Wye Valley Walk, day 9: Boughrood to Builth Wells

May 11, 2022 0 Comments

At breakfast we resume our conversation with another Two Women.  This time they’re trail riders (I detect a wince when I let slip the term ‘pony trekkers’).   We saw them twice yesterday, next to the river.  They’ve come from Hay, their borrowed horses are spending the night in a nearby field, and in the morning they plan to make their way to Painscastle and beyond.  We compare notes about trekking on horseback and on foot: horses should be quicker, but then gates and horse temperaments make for slow progress.  And the Two Women are fond of long riverside breaks.

We leave Llyswen, saying goodbye to the spirit of that lively jacobin John Thelwall, a former resident, and walk back to Boughrood bridge.  It’s local election day, and we pass a polling station.  We’ve seen posters for the LibDems (a member of the Gibson-Watt family, who used to be Tories when C knew them, growing up in Rhayader) and the unfortunately named Rhodri Boosey, who seems to have the upper hand in Boughrood, at least to judge by the poster battle.

Now we’re on the south bank of the river, walking along a track next to fine mature trees, oaks, beeches and others, most in the freshest of fresh green leaves.  The verges are a mass of late spring flowers: bluebells, stitchwort, cowslips and primroses.  As well as being Tree Heaven, this part of the walk is a paradise of birdsong: we’re lucky that we’ve chosen peak week for bird volume, as birds try to mate and claim territory.  Past an unusually grand sewage works (we’re still missing them from the Wales Coast Path), we approach Llangoed Hall, rising up above the river plain half a mile away.  Years ago Ca and I stayed there.  As we had tea a loud noise broke the rural peace, and Bernard Ashley’s helicopter landed outside.  We never saw the man himself.  Both Ashleys are long dead and the place is in the hands of a large hospitality chain.  It’s out of the financial reach of most people.  Today all we can do is admire from a distance Clough Williams-Ellis’s work in rebuilding the Hall (it was one of his earliest architectural commissions).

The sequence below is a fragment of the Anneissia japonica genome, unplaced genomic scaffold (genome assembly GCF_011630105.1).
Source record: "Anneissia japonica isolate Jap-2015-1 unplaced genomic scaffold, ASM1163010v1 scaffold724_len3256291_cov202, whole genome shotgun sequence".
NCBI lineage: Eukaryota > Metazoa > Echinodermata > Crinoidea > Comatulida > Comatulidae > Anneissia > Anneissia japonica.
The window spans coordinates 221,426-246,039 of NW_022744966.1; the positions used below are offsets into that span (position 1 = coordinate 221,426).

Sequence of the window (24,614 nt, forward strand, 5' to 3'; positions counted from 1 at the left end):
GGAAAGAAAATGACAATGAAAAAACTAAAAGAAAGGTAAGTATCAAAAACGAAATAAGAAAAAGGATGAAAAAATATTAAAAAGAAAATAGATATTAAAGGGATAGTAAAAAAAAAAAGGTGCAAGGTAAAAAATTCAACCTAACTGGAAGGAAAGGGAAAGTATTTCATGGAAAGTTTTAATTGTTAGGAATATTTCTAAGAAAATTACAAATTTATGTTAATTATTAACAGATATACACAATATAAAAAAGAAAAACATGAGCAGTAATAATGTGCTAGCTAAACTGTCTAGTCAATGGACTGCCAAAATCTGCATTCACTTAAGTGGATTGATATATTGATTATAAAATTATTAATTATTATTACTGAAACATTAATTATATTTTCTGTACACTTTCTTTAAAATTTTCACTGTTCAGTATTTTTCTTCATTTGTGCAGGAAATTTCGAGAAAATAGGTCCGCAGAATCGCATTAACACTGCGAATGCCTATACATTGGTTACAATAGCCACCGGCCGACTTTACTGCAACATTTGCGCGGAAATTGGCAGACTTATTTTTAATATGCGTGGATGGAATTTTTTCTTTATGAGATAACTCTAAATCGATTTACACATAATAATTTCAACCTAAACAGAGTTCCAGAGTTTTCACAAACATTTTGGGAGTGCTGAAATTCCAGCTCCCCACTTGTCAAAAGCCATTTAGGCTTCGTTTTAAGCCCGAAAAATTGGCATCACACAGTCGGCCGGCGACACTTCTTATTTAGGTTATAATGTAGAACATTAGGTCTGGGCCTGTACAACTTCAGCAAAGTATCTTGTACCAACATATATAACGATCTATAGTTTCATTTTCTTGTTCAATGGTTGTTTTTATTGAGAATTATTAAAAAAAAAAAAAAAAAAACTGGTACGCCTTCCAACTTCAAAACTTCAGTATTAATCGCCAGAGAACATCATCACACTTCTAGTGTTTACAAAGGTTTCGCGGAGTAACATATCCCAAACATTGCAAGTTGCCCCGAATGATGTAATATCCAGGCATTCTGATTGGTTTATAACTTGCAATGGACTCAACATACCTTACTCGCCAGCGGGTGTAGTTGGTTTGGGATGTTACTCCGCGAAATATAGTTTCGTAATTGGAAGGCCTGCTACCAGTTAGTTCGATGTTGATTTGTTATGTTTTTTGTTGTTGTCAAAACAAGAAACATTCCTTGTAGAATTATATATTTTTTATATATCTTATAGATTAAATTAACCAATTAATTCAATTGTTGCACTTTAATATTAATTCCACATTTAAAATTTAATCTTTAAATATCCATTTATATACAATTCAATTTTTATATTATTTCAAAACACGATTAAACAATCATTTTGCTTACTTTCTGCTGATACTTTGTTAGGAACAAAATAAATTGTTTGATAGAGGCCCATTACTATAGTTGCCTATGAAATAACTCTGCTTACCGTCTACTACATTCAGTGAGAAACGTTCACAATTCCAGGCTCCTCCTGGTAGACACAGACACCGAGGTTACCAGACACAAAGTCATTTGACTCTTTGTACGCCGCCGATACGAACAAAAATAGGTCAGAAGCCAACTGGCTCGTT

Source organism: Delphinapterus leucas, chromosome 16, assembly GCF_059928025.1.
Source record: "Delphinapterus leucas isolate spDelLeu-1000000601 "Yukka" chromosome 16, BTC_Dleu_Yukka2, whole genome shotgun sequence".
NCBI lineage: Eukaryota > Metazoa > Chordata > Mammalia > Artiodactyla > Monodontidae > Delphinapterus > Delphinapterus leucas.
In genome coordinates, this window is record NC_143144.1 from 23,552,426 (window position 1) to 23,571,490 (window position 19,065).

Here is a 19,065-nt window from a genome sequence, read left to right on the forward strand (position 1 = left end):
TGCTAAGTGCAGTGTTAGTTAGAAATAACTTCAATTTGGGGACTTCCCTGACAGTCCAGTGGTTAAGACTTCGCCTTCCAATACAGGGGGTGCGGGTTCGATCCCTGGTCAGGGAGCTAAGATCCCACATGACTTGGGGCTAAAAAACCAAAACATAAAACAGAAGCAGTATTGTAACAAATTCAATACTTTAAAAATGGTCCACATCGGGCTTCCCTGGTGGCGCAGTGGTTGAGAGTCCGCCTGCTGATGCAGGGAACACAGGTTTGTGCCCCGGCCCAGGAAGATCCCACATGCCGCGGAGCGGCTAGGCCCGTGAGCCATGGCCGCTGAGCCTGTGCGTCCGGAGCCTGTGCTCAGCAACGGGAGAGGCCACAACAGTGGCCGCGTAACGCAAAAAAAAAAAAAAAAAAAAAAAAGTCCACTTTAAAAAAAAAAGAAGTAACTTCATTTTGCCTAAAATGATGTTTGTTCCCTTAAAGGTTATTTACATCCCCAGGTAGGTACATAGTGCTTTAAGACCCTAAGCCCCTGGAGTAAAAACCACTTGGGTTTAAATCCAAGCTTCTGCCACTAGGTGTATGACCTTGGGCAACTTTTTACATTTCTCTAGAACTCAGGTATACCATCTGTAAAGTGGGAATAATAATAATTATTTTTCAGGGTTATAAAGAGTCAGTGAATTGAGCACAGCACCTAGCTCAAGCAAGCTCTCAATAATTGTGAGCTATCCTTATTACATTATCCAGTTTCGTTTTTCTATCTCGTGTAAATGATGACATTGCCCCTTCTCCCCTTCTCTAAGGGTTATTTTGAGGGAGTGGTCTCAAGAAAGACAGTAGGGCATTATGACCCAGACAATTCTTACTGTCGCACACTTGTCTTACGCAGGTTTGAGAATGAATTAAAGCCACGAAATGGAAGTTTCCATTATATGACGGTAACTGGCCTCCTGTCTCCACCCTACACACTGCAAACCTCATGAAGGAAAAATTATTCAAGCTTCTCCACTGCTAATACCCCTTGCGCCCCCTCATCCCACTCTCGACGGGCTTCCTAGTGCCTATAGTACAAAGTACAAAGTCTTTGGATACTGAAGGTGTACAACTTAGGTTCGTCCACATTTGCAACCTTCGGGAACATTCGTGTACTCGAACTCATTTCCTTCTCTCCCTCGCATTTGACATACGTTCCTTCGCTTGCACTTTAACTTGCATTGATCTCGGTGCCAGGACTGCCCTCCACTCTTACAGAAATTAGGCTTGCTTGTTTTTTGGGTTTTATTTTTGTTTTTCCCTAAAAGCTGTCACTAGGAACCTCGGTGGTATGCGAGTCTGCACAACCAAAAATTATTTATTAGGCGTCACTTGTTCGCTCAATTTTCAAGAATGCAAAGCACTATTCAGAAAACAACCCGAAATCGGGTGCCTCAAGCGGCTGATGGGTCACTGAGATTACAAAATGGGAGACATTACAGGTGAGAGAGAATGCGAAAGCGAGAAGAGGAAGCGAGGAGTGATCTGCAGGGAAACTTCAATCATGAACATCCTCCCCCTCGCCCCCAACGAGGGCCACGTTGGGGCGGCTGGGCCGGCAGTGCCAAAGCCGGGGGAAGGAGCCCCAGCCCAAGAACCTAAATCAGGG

Along the river the great trees continue.  A whole line of them are dead, for some reason, but most survive from the great era of nineteenth-century estate planting.  The Wye alternates between rushing rapids and calmer pools.  Looking back, we can see a conical mountain far off: it must be Mynydd Troed, near Talgarth.  One of the constants of the mid-Wye valley up to Builth is that the Black Mountain ridge is greyly visible on the southern horizon.